Saturday, December 22, 2018

Chicken Provencale

I've been away from my blog for awhile as it's been a very frenetic December for Becky and I. First, Becky's mom (the second best cook in Bloomington) had to have heart surgery to repair a leaking valve. Then my dad fell down the stairs at his house and broke his hip. Ironically both surgeries took place on December 6, albeit at different hospitals. And with even more irony, they ended up in the same place for rehab....right across the hall from each other.

This Steven Stolman recipe was going to be the subject of my December 8th blog, but life got in the way. This is an incredibly easy recipe to prepare. And while indeed very simple to prepare, the complex flavors in this dish will astound you! I liked it so much that I have cooked it twice this month. And I strongly encourage you to serve this meal with a nice, crusty baguette. Every drop of juice in the bottom of the pan must end up in your mouth.

While the recipe calls for a whole chicken cut into parts, it's very easy to scale it. The first time I cooked it, I just used two, bone-in, skin-on chicken breasts. So use a whole chicken or just your family's favorite parts.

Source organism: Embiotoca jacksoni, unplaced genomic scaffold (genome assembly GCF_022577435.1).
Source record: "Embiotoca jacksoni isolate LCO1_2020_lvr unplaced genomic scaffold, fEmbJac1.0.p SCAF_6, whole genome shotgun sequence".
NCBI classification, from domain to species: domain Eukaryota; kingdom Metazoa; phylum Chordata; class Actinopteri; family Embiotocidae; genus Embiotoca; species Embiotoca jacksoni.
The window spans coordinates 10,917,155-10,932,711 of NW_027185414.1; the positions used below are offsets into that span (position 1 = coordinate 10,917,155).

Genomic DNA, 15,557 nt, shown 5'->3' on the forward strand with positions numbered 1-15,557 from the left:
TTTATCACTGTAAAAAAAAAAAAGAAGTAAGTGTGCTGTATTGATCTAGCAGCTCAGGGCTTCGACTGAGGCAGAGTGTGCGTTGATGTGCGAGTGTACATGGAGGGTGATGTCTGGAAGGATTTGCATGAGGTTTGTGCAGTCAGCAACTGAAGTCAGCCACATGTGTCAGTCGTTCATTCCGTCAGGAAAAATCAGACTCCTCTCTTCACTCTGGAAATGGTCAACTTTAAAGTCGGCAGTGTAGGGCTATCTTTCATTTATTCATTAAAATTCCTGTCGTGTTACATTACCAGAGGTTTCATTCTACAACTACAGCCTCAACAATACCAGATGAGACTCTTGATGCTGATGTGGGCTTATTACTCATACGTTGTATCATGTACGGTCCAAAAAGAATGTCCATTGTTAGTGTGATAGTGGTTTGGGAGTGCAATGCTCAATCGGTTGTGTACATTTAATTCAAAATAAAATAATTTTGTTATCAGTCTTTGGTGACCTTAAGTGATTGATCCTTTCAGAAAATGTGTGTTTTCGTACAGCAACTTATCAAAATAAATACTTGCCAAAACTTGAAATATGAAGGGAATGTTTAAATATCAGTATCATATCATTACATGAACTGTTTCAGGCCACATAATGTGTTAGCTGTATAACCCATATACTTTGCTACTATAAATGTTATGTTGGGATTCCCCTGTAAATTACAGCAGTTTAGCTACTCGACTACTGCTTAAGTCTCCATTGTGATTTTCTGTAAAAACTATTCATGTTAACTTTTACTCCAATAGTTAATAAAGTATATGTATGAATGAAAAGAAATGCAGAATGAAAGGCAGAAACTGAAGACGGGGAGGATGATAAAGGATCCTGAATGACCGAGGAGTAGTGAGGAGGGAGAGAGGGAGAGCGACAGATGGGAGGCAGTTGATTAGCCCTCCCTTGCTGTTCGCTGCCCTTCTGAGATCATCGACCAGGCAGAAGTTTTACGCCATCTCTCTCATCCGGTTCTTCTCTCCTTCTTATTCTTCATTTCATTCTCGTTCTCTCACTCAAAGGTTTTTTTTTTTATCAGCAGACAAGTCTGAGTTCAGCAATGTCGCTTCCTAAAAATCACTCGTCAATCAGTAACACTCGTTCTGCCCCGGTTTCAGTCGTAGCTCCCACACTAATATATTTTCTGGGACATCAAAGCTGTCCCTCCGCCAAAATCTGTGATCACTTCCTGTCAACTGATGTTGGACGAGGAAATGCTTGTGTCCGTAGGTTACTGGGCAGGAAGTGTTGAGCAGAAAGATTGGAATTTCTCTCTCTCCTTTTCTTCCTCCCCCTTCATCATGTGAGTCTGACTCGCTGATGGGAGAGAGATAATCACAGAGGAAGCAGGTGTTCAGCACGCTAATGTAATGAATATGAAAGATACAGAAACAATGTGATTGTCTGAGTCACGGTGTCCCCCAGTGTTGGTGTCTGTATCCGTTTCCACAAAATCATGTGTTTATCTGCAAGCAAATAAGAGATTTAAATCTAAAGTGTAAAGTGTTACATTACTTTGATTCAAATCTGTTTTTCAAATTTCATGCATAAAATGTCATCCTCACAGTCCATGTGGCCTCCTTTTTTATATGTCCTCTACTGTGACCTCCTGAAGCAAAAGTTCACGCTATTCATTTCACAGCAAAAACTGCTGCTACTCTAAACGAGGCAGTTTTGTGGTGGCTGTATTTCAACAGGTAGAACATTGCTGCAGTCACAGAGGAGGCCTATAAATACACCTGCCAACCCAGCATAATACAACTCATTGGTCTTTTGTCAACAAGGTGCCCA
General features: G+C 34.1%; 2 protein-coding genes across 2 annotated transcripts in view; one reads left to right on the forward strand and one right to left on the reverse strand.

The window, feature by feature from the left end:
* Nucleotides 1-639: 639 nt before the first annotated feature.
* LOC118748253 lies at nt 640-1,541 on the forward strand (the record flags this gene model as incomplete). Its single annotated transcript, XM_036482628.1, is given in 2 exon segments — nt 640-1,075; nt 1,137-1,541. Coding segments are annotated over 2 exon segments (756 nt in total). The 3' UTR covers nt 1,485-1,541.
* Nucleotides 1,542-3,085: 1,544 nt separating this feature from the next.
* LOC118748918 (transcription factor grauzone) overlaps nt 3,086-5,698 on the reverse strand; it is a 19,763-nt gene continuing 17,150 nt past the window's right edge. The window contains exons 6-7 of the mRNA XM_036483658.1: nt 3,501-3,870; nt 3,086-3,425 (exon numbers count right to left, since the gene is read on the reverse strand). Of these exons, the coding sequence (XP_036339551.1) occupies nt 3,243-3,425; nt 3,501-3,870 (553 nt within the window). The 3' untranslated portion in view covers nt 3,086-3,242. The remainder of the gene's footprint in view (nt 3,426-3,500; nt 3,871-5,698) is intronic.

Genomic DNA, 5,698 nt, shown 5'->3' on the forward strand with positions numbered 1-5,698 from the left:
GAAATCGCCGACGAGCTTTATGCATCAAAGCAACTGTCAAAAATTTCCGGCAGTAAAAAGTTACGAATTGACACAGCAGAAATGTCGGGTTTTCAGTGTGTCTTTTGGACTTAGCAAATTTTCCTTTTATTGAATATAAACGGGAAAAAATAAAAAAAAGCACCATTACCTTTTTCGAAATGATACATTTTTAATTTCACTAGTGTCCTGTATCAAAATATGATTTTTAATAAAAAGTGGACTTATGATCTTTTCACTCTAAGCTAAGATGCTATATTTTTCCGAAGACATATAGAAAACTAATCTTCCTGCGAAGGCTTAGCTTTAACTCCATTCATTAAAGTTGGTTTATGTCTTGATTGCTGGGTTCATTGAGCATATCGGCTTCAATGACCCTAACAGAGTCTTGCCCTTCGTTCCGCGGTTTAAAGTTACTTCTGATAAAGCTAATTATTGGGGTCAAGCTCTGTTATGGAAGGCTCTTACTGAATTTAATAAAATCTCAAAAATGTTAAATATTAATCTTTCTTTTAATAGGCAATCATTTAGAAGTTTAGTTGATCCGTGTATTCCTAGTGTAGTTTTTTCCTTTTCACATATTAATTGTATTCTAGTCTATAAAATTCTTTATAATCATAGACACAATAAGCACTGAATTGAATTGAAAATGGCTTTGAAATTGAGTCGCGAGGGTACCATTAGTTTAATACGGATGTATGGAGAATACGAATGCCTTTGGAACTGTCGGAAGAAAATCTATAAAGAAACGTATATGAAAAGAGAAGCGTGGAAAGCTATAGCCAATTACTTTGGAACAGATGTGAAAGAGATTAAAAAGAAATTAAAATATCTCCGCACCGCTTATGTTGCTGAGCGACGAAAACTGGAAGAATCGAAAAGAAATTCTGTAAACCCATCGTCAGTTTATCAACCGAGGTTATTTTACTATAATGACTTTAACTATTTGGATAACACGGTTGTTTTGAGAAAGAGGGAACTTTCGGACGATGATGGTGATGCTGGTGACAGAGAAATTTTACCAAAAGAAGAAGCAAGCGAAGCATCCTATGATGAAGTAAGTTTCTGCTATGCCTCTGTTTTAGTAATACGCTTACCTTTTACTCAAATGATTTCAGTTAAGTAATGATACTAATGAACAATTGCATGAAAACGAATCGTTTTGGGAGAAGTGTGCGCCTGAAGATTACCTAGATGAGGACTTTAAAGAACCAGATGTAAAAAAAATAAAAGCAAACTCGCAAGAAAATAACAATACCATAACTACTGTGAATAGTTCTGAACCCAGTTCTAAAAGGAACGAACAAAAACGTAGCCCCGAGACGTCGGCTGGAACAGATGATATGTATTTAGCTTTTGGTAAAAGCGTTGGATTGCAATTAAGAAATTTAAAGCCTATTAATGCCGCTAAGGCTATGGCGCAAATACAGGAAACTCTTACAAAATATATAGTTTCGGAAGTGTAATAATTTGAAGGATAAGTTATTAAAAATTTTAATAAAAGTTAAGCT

1 whole chicken, cut into 8 parts
2 teaspoons kosher salt
1 teaspoon fresh ground black pepper
3/4 cup all-purpose flour
3 tablespoons olive oil
2 tablespoons herbs de Provence
1/2 lemon, cut into slices
10 garlic cloves, peeled
6 shallots, peeled and halved
1/3 cup dry vermouth
4 sprigs of thyme, for garnish

  1. Heat oven to 400 degrees. Season the chicken with salt and pepper. Put the flour in a shallow pan and lightly dredge the chicken in it, shaking the pieces to remove excess flour.
  2. Swirl the oil in a large roasting pan, and place the floured chicken in it. Season the chicken with the herbes de Provence. Arrange the lemon, garlic cloves and shallots around the chicken, then add the vermouth to the pan.
  3. Put the pan in the oven and roast for 30 minutes, then baste it with the pan juices. Continue roasting for another 30 minutes. Then serve in the pan garnished with thyme.

Wine pairing: Merlot

Grogs and Goldie, 1956

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